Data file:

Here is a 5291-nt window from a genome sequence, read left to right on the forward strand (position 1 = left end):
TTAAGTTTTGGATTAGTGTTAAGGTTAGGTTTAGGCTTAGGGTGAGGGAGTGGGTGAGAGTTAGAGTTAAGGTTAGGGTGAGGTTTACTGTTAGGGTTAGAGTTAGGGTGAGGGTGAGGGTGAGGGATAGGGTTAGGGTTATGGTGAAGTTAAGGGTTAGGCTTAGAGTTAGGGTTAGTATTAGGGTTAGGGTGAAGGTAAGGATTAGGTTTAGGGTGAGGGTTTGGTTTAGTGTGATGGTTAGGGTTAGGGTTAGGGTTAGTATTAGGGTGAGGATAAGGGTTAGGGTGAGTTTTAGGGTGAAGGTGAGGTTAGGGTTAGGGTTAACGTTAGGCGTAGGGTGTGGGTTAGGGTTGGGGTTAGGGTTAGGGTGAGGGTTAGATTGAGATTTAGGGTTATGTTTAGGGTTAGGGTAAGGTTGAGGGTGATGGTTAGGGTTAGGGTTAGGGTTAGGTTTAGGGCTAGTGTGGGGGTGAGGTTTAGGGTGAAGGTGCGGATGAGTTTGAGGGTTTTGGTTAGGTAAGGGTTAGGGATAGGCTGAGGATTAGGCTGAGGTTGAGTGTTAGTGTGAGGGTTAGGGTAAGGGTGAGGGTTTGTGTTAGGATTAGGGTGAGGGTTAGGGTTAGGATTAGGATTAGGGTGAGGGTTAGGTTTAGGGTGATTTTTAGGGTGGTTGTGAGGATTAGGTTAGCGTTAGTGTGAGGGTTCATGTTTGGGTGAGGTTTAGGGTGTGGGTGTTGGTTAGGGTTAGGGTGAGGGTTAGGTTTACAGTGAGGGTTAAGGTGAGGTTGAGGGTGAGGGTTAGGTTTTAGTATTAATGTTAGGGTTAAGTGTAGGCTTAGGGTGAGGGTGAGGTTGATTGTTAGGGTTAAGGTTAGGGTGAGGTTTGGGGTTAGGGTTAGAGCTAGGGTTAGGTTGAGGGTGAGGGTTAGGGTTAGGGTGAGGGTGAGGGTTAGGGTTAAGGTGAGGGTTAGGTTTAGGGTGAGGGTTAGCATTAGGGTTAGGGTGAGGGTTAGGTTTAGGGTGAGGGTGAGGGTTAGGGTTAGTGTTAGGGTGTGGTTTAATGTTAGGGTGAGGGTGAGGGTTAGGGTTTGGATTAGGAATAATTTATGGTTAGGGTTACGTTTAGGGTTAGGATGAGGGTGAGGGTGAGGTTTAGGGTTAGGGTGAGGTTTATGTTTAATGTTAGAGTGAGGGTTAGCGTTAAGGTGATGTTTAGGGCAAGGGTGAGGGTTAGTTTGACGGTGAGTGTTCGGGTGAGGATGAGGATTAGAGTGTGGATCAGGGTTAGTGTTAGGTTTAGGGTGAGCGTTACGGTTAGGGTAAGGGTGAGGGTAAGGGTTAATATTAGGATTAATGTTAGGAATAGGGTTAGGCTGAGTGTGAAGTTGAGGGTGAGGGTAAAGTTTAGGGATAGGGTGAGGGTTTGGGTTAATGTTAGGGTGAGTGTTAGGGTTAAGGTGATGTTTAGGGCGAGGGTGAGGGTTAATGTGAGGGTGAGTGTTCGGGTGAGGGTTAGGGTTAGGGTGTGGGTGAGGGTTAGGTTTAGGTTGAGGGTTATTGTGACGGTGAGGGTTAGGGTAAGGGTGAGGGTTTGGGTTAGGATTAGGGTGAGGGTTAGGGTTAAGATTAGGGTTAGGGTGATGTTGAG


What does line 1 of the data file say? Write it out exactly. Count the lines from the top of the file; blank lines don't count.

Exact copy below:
Here is a 5291-nt window from a genome sequence, read left to right on the forward strand (position 1 = left end):